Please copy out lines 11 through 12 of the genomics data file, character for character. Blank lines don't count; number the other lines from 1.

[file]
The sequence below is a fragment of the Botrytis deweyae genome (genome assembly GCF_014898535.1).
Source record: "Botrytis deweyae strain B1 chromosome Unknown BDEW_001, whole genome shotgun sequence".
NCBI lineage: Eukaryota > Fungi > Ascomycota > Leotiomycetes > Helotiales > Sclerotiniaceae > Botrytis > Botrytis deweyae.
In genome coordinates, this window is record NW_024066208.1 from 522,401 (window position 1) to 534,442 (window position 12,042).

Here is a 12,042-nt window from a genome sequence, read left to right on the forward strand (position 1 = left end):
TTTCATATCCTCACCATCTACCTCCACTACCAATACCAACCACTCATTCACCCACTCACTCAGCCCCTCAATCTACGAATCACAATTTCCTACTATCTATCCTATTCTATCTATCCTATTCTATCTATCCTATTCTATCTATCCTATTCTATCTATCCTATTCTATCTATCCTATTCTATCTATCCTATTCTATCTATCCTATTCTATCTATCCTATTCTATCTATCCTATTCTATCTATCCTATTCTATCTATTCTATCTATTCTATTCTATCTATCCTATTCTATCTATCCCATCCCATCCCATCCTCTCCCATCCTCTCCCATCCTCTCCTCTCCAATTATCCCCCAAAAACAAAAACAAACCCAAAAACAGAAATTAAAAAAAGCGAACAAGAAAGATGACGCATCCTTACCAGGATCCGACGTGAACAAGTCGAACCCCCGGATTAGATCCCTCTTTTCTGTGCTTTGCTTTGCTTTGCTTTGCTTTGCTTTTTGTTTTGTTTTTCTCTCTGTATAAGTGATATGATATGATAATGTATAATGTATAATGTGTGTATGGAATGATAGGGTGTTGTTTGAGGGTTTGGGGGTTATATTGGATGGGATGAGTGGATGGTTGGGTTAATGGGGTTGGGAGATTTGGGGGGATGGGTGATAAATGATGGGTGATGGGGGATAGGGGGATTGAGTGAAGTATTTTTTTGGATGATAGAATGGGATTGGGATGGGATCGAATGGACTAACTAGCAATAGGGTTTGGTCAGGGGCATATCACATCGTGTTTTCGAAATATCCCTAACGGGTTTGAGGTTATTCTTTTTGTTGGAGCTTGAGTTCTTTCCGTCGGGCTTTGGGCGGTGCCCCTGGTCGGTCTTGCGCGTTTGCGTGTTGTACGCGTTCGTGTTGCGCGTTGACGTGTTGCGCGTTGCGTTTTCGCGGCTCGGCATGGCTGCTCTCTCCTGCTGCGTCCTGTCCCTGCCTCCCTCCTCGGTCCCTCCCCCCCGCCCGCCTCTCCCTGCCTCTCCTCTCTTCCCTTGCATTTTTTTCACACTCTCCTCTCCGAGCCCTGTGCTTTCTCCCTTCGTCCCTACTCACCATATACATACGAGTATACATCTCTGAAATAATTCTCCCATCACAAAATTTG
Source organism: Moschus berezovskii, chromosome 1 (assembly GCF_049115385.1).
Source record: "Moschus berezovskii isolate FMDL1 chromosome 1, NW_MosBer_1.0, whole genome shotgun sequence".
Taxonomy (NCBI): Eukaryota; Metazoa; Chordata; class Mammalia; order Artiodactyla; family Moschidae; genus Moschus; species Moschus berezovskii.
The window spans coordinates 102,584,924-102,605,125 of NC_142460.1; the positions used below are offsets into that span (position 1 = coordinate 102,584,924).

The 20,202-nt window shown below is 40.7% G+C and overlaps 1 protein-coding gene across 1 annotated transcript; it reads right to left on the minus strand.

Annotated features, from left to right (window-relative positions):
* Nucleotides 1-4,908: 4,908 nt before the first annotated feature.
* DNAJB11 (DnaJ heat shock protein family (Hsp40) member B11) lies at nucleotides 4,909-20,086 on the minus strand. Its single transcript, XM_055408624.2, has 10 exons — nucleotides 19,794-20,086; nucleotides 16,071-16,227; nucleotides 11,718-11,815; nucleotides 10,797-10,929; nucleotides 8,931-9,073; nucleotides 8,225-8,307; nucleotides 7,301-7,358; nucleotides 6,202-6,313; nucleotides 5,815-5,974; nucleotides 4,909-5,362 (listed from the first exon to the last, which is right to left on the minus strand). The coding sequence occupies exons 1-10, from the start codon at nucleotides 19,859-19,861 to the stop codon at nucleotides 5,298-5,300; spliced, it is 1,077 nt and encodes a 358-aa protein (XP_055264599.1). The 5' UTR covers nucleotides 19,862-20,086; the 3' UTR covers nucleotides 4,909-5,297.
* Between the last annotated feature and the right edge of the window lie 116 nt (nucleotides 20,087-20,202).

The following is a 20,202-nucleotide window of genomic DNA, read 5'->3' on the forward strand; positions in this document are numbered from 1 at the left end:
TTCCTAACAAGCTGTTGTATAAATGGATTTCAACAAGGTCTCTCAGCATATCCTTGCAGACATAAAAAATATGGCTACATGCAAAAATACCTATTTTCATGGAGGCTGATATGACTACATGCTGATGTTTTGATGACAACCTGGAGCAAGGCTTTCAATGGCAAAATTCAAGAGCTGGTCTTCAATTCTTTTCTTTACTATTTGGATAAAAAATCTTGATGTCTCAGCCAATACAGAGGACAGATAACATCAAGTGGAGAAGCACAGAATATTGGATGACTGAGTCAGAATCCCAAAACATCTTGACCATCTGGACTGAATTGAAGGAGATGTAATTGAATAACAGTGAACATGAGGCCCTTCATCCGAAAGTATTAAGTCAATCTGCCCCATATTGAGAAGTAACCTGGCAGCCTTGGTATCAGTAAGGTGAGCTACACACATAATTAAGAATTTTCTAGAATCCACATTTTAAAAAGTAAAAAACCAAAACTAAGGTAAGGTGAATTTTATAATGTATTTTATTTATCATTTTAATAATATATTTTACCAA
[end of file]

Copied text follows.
The 20,202-nt window shown below is 40.7% G+C and overlaps 1 protein-coding gene across 1 annotated transcript; it reads right to left on the minus strand.

Annotated features, from left to right (window-relative positions):